New Zealand’s first homegrown oat m!lk brand using New Zealand grown oats. Otis represents a Kiwi movement toward locally grown plant-based products that the whole world can enjoy. Go Well was initially recruited to identify their environmental impacts throughout their entire supply chain and provide recommendations on how they could build a proposed bottling plant to be circular and regenerative. Or, in other words, to send no materials to landfill and emit no greenhouse gas (GHG) emissions, all while also helping to improve the health of the local ecosystem. 

Following this report, Otis had us provide ongoing support and advice on all aspects of sustainability, and develop them a sustainability strategy. This work included such things as deciding on their packaging, producing a carbon reduction plan, procuring Fairtrade cocoa for their chocolate milk, and how to communicate the complexities of their mission to their audience. In addition to this, we led the work to produce their 1% Fund Report and decide on how this money would be spent. Check out their video here for more info about this. 

Otis are in a unique position as they work to provide an attractive alternative to industrial dairy farming and support New Zealand farmers to adopt regenerative land management practices. Ultimately, their aim is to help support New Zealand’s agricultural sector to become more diverse and more resilient. 

The reality is, if they are to have any chance of competing with the behemoth that is our industrial dairy industry and provide farmers with the confidence to grow oats as part of a diverse and regenerative farming system, then they have to export to global markets. It’s worth remembering that around 95% of New Zealand dairy products are exported and Dairy is New Zealand’s biggest export earner, with exports of approximately $17 billion a year, accounting for 20% of our total exports.

Therefore, to achieve their mission, Otis had to think big and long term, from the beginning. They also had to be very mindful of what the big global oat milk brands were doing. This is why they chose to have their milk manufactured in Sweden and use liquid paperboard packaging (aka Tetra Pak). 

At the time of writing, there is still no plant-based milk-producing factory in Aotearoa that isn’t owned by a Dairy company. Otis considered other manufacturing alternatives, but these could not produce the product quality and health benefits they required. Sweden is the home of oat milk and the dominant global oat milk brand, Oatly. 

Despite the fact that Otis are offsetting their organisational emissions (this includes the freight to and from Sweden) by 120% and qualifying for Climate Positive Business Operations certification through Ekos, and the fact that any oat milk has a carbon footprint (and overall environmental footprint) many times smaller than that of its dairy equivalent, Otis have faced significant challenges from New Zealand consumers, and more specifically “keyboard warriors”, on the emissions related to manufacturing in Sweden. 

It is a challenge that won’t truly be able to overcome until there is a New Zealand-based manufacturing option for them. The slowness in developing the infrastructure for plant-based alternative products in New Zealand is hugely frustrating.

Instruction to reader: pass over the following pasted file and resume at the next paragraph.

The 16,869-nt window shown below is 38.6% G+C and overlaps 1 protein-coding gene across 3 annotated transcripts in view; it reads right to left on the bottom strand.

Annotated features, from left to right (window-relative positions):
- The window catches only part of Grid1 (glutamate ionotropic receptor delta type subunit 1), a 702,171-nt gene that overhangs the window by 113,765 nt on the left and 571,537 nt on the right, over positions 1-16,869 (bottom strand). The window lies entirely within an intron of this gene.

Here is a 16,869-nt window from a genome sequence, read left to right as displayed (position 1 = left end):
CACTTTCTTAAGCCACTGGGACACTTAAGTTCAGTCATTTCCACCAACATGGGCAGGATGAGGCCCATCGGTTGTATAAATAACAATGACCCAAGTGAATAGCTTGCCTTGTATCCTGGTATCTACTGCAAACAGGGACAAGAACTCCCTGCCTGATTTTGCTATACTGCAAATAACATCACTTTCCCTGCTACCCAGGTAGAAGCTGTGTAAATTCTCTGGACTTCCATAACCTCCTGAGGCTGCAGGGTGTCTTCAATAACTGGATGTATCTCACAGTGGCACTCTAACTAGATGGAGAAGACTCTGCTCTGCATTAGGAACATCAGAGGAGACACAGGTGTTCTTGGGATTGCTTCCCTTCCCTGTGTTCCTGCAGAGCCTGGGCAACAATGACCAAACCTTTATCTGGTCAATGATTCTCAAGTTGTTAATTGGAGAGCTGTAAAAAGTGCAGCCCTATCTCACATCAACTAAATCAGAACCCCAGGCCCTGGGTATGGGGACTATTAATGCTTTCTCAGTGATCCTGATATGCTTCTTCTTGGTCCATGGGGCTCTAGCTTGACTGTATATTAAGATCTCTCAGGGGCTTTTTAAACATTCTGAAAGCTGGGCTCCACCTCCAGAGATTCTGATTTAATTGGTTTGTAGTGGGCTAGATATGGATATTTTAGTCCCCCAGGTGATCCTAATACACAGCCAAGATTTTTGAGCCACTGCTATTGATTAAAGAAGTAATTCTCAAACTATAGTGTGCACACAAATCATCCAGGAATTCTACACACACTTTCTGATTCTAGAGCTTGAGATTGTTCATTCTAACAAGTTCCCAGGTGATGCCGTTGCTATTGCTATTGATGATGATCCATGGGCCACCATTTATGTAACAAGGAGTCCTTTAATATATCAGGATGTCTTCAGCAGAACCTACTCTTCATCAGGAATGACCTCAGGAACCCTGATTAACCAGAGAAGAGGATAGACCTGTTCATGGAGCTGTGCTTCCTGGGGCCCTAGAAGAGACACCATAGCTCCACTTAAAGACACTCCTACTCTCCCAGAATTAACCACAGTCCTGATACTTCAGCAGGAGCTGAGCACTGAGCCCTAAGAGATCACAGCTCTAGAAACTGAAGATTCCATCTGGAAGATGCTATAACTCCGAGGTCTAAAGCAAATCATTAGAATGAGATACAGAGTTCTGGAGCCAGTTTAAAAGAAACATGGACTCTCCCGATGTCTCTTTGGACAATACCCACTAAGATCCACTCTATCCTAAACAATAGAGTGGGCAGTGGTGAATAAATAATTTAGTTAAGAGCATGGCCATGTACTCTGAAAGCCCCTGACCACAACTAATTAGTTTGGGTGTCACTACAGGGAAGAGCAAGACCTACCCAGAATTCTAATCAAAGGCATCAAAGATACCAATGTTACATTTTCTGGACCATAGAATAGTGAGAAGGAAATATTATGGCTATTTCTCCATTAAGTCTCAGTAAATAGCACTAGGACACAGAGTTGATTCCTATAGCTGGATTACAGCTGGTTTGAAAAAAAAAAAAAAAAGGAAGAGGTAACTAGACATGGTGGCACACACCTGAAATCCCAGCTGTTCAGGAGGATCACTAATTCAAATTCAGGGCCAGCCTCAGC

On the packaging front, Otis have again  faced significant challenges explaining their decision to use LPB (liquid packaging board – aka Tetra Pak). Despite it being proven to have the lowest carbon footprint over its lifetime as any comparable packaging material, and Otis’ own cartons being manufactured with 100% renewable energy and plant-based plastics (most LPB cartons use fossil fuel plastics), the focus for many has been on the significant challenges in recycling the material. Auckland City Council is the only council that accepts  LPB packaging in their kerbside recycling collections in New Zealand, and many overseas markets also send the packaging material to landfill (see our About Recycling page for more info). 

However the material can be recycled and saveBOARD have now set up a recycling plant in Te Rapa, Hamilton, New Zealand and Warragamba, NSW, Australia. The timing is hugely significant as the New Zealand government (Ministry for the Environment) is currently working to “transform recycling” in Aotearoa.  

However, not wanting to wait around for the government’s decision, Otis have been operating their own take back scheme for their Waikato-based customers and participating in the building of a nationwide collection scheme with the Packaging Forum and other brands using LPB. 

The travel emissions and packaging challenges are two fantastic examples of the obstacles faced by businesses like Otis who have been founded to disrupt and create positive change. Taking customers and other stakeholders on the journey with them involves a very high level of education, engagement, and challenging existing beliefs and norms of behaviour. Their communication and execution are critical. 

But even more important than that is having a deep understanding of the environmental, social, and financial issues we collectively face, the impacts they are having on these as a business, the role they want to play in the economic transformation, and a plan to guide their journey. 

If you’d like to know more about the thinking behind the work we have done with Otis Oat M!lk please get in touch. 

We’re here to evolve business for the sustainable future.